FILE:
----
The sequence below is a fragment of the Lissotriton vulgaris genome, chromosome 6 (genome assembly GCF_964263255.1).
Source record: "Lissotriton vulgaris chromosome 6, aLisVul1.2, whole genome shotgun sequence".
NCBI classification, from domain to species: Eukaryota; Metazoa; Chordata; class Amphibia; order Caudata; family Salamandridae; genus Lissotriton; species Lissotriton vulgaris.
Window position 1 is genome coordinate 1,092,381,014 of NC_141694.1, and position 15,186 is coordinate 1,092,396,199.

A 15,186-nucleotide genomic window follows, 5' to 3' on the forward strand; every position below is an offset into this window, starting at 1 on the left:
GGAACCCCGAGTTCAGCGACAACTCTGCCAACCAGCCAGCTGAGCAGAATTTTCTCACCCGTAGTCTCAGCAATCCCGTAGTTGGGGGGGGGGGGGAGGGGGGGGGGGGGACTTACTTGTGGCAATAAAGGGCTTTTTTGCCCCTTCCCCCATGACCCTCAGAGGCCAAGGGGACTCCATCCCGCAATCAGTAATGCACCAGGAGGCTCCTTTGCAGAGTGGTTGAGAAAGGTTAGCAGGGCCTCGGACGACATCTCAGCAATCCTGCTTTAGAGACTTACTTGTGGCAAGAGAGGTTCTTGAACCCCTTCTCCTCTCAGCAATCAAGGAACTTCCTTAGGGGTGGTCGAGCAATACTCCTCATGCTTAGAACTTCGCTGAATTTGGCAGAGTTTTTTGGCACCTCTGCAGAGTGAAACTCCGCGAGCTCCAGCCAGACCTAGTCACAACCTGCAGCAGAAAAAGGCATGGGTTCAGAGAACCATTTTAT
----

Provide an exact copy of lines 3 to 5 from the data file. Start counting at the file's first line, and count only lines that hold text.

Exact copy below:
NCBI classification, from domain to species: Eukaryota; Metazoa; Chordata; class Amphibia; order Caudata; family Salamandridae; genus Lissotriton; species Lissotriton vulgaris.
Window position 1 is genome coordinate 1,092,381,014 of NC_141694.1, and position 15,186 is coordinate 1,092,396,199.

A 15,186-nucleotide genomic window follows, 5' to 3' on the forward strand; every position below is an offset into this window, starting at 1 on the left: